## Mathematicae collectiones [Books III- VIII] a Federico Commandino... in latinum conversae et commentariis illustratae

FIRST EDITION of arguably the most important source book for the works of the Greek mathematicians. The magnificent Horblit copy in contemporary (probably original) boards.

Pappus of Alexandria , (fl 320AD) was "the most important mathematical author writing in Greek during the later Roman Empire, known for his *Synagoge* (“Collection”), a voluminous account of the most important work done in ancient Greek mathematics... Pappus seldom claimed to present original discoveries, but he had an eye for interesting material in his predecessors’ writings, many of which have not survived outside of his work. As a source of information concerning the history of Greek mathematics, he has few rivals."

Pappus's principal work "was the *Synagoge* (c. 340), a composition in at least eight books (corresponding to the individual rolls of papyrus on which it was originally written). The only Greek copy of the *Synagoge* to pass through the Middle Ages lost several pages at both the beginning and the end; thus, only Books 3 through 7 and portions of Books 2 and 8 have survived. A complete version of Book 8 does survive, however, in an Arabic translation. Book 1 is entirely lost, along with information on its contents... Such a range of topics is covered that the *Synagoge* has with some justice been described as a mathematical encyclopedia.

"The *Synagoge* deals with an astonishing range of mathematical topics; its richest parts, however, concern geometry and draw on works from the 3rd century BC, the so-called Golden Age of Greek mathematics... The longest part of the *Synagoge*, Book 7, is Pappus’s commentary on a group of geometry books by Euclid, Apollo Eratosthenes of Cyrene, and Aristaeus, collectively referred to as the “Treasury of Analysis.” “Analysis” was a method used in Greek geometry for establishing the possibility of constructing a particular geometric object from a set of given objects. The analytic proof involved demonstrating a relationship between the sought object and the given ones such that one was assured of the existence of a sequence of basic constructions leading from the known to the unknown, rather as in algebra. The books of the “Treasury,” according to Pappus, provided the equipment for performing analysis. With three exceptions the books are lost, and hence the information that Pappus gives concerning them is invaluable.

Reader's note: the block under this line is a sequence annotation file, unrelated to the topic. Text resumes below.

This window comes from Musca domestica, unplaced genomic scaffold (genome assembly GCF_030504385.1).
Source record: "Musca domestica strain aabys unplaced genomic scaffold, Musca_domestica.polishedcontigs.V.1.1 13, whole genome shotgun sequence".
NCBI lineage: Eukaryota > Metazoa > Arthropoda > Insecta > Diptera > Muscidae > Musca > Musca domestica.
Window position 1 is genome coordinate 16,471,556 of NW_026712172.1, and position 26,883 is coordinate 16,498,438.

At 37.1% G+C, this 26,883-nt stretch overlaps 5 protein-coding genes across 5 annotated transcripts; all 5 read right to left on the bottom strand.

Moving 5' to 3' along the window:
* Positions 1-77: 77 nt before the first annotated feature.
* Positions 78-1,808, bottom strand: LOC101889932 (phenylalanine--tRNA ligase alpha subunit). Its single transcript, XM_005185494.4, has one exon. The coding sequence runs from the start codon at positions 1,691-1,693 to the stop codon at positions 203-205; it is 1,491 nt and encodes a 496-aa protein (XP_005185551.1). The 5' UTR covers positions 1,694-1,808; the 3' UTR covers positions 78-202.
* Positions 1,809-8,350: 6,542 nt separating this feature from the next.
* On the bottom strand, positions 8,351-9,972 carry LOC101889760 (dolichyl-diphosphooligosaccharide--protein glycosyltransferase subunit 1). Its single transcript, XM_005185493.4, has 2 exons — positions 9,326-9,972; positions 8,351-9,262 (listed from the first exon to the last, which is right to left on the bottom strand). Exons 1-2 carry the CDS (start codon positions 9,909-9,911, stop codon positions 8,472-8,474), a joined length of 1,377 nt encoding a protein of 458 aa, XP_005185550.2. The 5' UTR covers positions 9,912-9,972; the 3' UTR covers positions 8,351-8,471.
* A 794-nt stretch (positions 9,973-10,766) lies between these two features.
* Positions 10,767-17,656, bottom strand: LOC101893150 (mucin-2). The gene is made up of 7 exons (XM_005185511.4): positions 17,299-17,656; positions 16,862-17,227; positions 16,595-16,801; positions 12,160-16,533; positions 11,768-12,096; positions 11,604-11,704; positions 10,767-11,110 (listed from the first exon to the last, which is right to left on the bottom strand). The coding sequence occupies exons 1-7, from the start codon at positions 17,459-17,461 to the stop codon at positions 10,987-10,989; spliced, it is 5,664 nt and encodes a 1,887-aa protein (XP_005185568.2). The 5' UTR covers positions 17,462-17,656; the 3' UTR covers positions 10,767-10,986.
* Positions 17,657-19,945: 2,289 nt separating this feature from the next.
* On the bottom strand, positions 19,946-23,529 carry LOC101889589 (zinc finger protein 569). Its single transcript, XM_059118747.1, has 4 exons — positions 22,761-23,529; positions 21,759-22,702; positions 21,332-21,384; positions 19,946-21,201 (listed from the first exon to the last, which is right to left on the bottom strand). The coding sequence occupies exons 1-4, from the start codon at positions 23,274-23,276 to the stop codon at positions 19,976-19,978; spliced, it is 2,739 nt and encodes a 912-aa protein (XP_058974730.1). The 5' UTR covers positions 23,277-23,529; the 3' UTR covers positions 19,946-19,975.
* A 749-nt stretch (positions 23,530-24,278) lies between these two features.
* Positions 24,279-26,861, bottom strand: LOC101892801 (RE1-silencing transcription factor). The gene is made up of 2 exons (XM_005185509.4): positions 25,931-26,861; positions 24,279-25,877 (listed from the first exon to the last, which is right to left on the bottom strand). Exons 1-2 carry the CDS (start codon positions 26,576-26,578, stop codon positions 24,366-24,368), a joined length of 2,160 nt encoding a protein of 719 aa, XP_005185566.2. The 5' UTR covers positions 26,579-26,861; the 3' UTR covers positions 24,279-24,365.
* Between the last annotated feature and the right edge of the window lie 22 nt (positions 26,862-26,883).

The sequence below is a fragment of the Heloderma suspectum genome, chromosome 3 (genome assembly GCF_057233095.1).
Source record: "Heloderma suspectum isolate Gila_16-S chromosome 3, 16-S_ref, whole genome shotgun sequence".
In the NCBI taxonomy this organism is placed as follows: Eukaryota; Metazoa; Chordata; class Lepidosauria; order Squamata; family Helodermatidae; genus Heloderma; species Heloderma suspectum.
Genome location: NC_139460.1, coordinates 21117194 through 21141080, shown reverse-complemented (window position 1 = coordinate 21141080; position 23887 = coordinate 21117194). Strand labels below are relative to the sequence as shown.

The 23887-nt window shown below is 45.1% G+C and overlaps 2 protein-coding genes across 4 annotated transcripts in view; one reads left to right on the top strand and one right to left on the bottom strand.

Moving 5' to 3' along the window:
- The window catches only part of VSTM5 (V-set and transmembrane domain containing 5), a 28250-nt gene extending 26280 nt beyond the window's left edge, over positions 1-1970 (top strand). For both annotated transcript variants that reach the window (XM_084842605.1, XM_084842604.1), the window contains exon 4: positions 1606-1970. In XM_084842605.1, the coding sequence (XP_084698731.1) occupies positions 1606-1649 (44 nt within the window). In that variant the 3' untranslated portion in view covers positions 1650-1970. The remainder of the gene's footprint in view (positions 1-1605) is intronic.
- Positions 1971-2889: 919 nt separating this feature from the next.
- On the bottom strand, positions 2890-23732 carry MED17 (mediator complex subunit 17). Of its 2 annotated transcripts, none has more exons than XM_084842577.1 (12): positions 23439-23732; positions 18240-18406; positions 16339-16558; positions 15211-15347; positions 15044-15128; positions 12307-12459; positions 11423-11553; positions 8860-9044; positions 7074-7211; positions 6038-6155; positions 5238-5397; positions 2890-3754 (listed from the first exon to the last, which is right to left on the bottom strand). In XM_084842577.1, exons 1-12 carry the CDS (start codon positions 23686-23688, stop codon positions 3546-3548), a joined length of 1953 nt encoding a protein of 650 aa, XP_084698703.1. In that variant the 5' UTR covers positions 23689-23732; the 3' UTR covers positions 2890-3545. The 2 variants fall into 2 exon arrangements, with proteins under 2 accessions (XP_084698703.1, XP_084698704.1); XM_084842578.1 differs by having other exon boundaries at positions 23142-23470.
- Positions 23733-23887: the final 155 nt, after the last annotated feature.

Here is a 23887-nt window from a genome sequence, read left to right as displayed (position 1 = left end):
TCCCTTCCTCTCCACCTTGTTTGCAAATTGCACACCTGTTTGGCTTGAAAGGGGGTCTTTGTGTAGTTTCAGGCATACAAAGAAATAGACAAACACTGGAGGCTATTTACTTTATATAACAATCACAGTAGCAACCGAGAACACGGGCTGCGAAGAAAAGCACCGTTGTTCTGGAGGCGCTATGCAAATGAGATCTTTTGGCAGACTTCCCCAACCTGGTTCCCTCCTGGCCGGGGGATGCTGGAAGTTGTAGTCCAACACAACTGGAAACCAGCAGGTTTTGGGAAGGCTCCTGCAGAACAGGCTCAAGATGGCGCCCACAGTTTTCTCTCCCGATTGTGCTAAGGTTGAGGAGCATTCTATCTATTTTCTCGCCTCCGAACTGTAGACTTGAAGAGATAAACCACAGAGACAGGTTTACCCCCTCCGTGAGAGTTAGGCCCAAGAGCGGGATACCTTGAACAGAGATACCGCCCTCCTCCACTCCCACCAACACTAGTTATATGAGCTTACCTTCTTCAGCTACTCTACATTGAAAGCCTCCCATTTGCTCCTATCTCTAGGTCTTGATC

"Pappus’s *Synagoge* first became widely known among European mathematicians after 1588, when a posthumous Latin translation by Federico Commandino was printed in Italy. For more than a century afterward, Pappus’s accounts of geometric principles and methods stimulated new mathematical research, and his influence is conspicuous in the work of René Descartes (1596–1650), Pierre de Fermat (1601–1665), and Isaac Newton (1642 [Old Style]–1727), among many others. As late as the 19th century, his commentary on Euclid’s lost Porisms in Book 7 was a subject of living interest for Jean-Victor Poncelet (1788–1867) and Michel Chasles (1793–1880) in their development of projective geometry" (*Britannica*).

*Provenance*: Harrison D. Horblit, with his bookplate on front pastedown.

Pesaro: Girolamo Concordia, 1588.
Folio (315x220mm), contemporary (probably original) boards; old paper spine label and ink "Pappus" written on spine; "Pappi Alexandrini" written neatly on bottom edge. Soiling and light wear to boards. Early cross-out of early signature on title, very light marginal dampstaining to a few early gatherings. An outstanding copy with exceptionally wide margins.

Price: $22,000 .